www.whyville.net Dec 18, 2011 Weekly Issue

Times Writer

Not Homeless

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While playing in our favorite lot on the outskirts of town one day, an old man passed my friends and I. He looked up at us, with a look no man ever had before, and began again on his stroll throughout the neighborhood. My friends left shortly after, claiming that they were too cold, but I knew exactly what they thought. They thought just like me, that the man was homeless. Our mothers had always taught us that charity is good for one thing -- the social ladder. When there is no one around to see it, it's useless. But it wasn't to me.

Well, I decided to follow them about five minutes after they left. When I caught up we were nearly half way there, and we saw the man again, only he paid no attention to us. He had a nice coat and a winter hat, which was all he seemed to need. Birds flew down to him as if to warn an old friend about what was coming for him. Quickly after, though, they swiftly jumped back into the sky. I wondered to myself how he liked those birds, they were annoying and pesky to me, but he didn't seem to mind.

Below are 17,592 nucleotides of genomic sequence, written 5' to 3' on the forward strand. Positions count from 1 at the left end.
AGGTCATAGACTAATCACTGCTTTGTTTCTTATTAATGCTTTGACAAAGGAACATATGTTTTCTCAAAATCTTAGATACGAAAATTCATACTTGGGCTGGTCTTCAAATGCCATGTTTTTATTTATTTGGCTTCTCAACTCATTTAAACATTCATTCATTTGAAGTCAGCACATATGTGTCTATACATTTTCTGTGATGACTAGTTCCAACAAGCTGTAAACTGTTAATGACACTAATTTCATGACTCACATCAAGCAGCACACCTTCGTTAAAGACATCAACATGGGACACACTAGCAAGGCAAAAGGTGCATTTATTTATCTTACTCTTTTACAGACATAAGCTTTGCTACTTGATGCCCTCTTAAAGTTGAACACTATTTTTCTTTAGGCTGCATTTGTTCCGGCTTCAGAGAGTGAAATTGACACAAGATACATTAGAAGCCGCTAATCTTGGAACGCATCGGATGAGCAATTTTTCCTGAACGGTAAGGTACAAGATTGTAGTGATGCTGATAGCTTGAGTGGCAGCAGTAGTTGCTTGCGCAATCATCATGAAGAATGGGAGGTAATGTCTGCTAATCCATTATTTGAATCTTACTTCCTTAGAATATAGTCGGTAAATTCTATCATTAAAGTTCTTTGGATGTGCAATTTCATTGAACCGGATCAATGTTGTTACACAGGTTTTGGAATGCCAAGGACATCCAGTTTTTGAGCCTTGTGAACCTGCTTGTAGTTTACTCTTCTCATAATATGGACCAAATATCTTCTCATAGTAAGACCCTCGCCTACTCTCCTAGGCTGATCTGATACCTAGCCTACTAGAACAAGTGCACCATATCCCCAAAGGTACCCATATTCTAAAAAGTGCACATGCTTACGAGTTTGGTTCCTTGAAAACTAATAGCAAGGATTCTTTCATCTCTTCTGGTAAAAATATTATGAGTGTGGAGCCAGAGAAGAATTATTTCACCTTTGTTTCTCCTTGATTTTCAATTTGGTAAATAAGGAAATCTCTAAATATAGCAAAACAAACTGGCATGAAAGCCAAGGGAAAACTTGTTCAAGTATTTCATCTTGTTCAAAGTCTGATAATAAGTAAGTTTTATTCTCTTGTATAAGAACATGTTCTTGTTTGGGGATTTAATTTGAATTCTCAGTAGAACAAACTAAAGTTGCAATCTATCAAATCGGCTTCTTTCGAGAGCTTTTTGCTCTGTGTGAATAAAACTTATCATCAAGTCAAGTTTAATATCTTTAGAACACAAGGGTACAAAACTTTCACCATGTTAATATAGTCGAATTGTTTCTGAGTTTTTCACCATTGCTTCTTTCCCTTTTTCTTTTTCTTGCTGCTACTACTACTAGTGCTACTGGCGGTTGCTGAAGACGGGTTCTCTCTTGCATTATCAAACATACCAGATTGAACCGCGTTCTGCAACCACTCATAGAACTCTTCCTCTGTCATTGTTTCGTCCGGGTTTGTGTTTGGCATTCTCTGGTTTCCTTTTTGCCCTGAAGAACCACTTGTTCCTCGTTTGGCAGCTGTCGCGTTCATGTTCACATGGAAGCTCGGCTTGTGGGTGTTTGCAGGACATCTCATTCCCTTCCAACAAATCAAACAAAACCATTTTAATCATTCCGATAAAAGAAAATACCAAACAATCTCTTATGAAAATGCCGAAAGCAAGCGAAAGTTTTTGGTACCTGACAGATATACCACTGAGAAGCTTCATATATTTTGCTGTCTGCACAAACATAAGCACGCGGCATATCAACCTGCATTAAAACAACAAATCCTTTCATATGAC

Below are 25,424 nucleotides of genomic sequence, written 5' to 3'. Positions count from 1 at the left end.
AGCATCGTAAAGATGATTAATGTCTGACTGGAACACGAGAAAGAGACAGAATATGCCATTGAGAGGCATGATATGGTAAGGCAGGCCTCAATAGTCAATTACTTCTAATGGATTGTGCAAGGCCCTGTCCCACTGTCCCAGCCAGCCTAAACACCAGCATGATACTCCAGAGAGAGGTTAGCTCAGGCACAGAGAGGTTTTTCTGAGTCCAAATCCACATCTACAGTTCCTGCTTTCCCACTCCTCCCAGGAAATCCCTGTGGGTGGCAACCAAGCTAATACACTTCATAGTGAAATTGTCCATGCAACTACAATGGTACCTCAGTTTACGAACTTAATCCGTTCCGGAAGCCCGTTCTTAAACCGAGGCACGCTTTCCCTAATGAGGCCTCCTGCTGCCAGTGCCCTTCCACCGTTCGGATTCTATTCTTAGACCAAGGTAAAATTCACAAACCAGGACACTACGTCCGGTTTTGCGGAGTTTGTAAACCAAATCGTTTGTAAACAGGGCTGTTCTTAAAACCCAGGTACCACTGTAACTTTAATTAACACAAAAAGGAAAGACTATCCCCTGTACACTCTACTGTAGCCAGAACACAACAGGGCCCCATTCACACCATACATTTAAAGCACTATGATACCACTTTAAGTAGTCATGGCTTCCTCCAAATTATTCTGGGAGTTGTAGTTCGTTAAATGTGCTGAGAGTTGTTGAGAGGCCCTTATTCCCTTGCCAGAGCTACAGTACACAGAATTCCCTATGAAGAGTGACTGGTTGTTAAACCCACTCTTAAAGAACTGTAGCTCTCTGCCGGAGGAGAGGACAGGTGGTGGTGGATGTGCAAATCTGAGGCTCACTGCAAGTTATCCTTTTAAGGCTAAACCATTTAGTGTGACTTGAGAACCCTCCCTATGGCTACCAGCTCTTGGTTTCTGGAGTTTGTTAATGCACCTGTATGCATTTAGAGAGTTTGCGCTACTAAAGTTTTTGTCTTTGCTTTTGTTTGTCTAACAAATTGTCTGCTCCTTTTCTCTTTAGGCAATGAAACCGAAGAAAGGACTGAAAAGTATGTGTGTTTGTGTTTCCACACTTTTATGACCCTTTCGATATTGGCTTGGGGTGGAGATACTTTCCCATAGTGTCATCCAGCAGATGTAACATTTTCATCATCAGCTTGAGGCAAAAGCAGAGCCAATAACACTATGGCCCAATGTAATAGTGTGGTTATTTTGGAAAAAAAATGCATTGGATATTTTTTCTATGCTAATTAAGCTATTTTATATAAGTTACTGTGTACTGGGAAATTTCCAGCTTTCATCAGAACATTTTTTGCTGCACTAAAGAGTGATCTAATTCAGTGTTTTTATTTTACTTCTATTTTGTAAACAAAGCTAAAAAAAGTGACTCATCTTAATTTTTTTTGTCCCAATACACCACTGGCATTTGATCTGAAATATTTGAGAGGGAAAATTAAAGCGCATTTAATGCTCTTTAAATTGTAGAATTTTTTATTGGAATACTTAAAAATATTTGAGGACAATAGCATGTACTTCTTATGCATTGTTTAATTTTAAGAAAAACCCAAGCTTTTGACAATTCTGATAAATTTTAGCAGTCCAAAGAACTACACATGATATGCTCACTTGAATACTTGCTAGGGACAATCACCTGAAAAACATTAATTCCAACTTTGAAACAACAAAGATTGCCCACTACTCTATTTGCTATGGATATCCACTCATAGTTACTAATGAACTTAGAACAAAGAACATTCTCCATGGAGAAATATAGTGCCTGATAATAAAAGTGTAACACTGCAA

We walked Todd (one of the two guys that were with me) home, and soon after that, Randy (the other boy). On my way home I encountered this man again. He, just like last time, paid no attention to me. I turned around and walked up to him. He seemed old, wise and talented, yet warm and content.

"Why did you stop to look at us earlier?" I asked out of sincere curiosity.
"It's not often I see someone who reminds me so much of myself."
"I remind you of yourself?"
"No. Someone before you, before I saw you. I just wanted to see if I were hallucinating. I had to see another human face."
"What? It had only been a couple of hours at the most, right?"
"No. The last time I saw someone who looked like me was fifty-four years ago. I remember it dearly, I was looking into my mother's favorite mirror."
"That was you, then." I explained.
"I don't remember."

Strange as he may have seemed then, I felt sorry for the poor guy. Seeing as I only had a dollar in my pocket, I offered it up.

"Would you like my dollar?" I kindly asked.
"A dollar is not what I need."
"You're homeless, right?"

The man looked at me with big gold eyes and took a deep breath, turning back to the trees. He watched the last bird flutter away before answering.

"I'm poor. I don't have a permanent place to live, I go anyplace I like. But I am not homeless."


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